There is some debate about whether the Mesopotamain Fallow Deer is only a subspecies of the European Fallow Deer or whether it is different enough to be considered as being a separate species. The Mesopotamian Deer is similar in appearance to the Fallow Deer possessing the same rich chestnut brown coat, which is speckled with white spots. However the Mesopotamian Fallow Deer is larger in size than its European relative, and has differently shaped antlers. The antlers are not as flat or blade like as those seen in the European Fallow Deer and have more prominent frontal tines.
The Mesopotamian Fallow deer has only a very small distribution range in western Iran. In ancient times they had a much larger distribution and were found over much of southern Europe and northern Africa. However they were hunted mercilessly and by modern times had become extinct over most of their range. The last remaining pocket of animals was found in 1875 and named as a separate species. The population there now numbers only a few hundred animals. The Mesopotamian Fallow Deer is therefore at great risk of becoming extinct and is listed as being endangered by the I.U.C.N. They are now well protected in Iran and their numbers are slowly increasing. A small number has been re-introduced to Israel where they are now breeding.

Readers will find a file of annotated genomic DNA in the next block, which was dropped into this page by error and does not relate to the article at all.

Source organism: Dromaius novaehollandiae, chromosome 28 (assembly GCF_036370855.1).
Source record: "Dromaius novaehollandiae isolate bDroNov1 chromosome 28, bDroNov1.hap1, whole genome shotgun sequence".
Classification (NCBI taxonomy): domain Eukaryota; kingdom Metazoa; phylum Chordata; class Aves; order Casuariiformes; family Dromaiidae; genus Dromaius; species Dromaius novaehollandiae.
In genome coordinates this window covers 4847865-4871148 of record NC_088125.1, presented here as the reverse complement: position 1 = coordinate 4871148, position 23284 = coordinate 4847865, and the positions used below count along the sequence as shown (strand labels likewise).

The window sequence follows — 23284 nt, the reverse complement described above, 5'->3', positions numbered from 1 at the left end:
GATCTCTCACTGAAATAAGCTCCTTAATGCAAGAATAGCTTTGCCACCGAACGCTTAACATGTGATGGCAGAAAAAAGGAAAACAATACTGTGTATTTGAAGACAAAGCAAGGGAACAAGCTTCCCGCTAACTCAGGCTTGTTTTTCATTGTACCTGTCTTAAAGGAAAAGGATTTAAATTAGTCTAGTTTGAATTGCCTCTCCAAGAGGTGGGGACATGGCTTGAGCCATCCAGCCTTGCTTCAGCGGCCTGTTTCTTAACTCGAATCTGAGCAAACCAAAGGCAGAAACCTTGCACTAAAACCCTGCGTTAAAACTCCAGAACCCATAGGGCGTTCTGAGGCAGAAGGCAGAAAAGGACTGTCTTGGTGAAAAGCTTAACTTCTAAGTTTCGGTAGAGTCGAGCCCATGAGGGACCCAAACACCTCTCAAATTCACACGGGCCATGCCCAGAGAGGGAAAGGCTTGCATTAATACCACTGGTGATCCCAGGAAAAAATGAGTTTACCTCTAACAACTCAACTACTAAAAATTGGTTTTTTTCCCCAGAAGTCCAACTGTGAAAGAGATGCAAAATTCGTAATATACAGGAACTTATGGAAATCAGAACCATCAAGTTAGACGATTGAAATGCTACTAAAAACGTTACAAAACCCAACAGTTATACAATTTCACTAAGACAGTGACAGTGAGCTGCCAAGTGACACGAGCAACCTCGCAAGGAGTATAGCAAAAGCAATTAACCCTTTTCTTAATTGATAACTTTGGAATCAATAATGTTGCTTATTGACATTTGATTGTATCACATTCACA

Like the European Fallow Deer the Mesopotamian Fallow Deer prefers areas of open woodland and forest. In behaviour and social life they are similar to their European cousins.